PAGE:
He doesn’t only run into open spaces behind opposing defences, but also when he sees gaps in the defensive line ahead of him. Here, against Atlanta United, he makes the pass and immediately looks to run forwards, giving his team the option of playing the quick return pass into that space. This awareness is why he has been such a key player for Montreal.
We have already mentioned that Pukki looks to make similar runs into spaces, so this is one aspect of his play that Lappalainen could take on. With Pohjanpolo staying as the target player, it is possible that Lappalainen could be asked to move out to the wide spaces much more, winning balls and helping to link play up in the final third. Therefore, tactically, he would fit in if Finland were to replace Pukki with him in their next game.
If Finland are looking to bring in an out-and-out striker to replace Pukki, then Brentford’s Marcus Forss is the obvious choice. He carries a consistent threat in the final third, getting in the right areas to score goals for his team.
Here, Brentford are attacking against Watford in their EFL Championship clash, with the ball being pulled back into the box from the goal line, and Forss has positioned himself behind the Watford defenders, waiting for the ball to reach him, before scoring a relatively simple goal. This demonstrates his patience, never forcing situations to happen, and instead waiting for the right moment before striking. It also shows his ability to play as part of a forward line, rather than on his own, as Brentford had Ivan Toney on the pitch at the same time. Therefore, with Finland playing a front two, Forss would give them the goal threat in the box that they have been missing with Pukki so far, and would adequately fit into their attacking structure.
It’s not just his goal threat that would make Forss an able replacement. Like Lappalainen, he also makes runs into spaces and constantly looks for gaps in opposing defences to exploit. In this image, he wants to give his teammate a passing option behind Watford’s back line, and this is key in a good striker’s game, as they are expected to create opportunities to score. This is something Forss has improved since becoming a regular player for Brentford, and is another tactical idea that he would bring to Finland if selected to start the next game, helping to stretch the play and cause problems for Belgium’s defence in their last group game.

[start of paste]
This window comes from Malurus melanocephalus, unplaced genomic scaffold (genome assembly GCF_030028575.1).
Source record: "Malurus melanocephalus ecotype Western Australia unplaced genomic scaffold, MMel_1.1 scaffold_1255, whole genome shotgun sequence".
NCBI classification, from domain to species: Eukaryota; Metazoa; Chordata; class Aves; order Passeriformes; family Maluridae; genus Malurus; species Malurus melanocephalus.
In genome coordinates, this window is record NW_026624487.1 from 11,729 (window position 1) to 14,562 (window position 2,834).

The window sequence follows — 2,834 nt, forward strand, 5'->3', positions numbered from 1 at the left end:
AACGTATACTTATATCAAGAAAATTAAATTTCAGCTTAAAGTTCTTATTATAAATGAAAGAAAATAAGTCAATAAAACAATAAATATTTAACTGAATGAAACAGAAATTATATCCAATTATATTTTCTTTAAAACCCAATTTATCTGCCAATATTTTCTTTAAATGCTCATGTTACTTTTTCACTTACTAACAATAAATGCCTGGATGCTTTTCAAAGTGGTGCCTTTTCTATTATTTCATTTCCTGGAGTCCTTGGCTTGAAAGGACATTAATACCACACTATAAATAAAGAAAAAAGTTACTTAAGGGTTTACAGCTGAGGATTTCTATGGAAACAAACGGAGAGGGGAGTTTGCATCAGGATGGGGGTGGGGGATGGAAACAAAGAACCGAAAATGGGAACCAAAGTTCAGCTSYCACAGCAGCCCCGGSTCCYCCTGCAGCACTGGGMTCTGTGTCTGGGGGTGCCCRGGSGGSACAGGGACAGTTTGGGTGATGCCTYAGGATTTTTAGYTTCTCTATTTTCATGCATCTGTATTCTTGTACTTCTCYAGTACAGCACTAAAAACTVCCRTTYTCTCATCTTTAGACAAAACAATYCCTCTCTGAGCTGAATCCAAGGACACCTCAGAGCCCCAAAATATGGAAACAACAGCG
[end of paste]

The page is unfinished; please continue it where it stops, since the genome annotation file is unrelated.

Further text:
From these two images, we can see how Forss would be a good like-for-like replacement for Pukki, because he would support Pohjanpolo and give Finland an extra goal threat. However, he doesn’t make runs out to the wings as much as others do, so this is perhaps where he falls down compared to other options.
Pyry Soiri is a winger by trade, but has all the necessary qualities to operate as a striker, such as pace, spatial awareness, and an eye for goal. If Finland needed him to play in the front two, he would be able to slot in with no problem.
This image shows Soiri on the wing against Russia, and we can see how tight he is to the sideline. His role here was to maintain the width in Finland’s attack, ensuring that Russia couldn’t become defensively compact in the box. Soiri’s pace allows him to move up and down the wing with ease, which gives his teammates a passing option in the wide channel whenever they need it. This is a really important quality to have, and gives his team options tactically when the opposition is proving to be tough to break down.
However, as this image shows, Soiri can also cut inside and play as an attacking midfielder when needed, giving his team a goal threat in the central channel and demonstrating his versatility. He has a good range of passing and an ability to see gaps, which is why opposing defences, like HB Koge here, need to be wary whenever he has the ball. Here, he has found a small pocket of space, and scores for Espjerg from this position, as the blue arrow shows. The composure he has with the ball is important, as that could help Finland to move the ball into dangerous areas more often than they are at the moment, increasing the potency of their attacking play.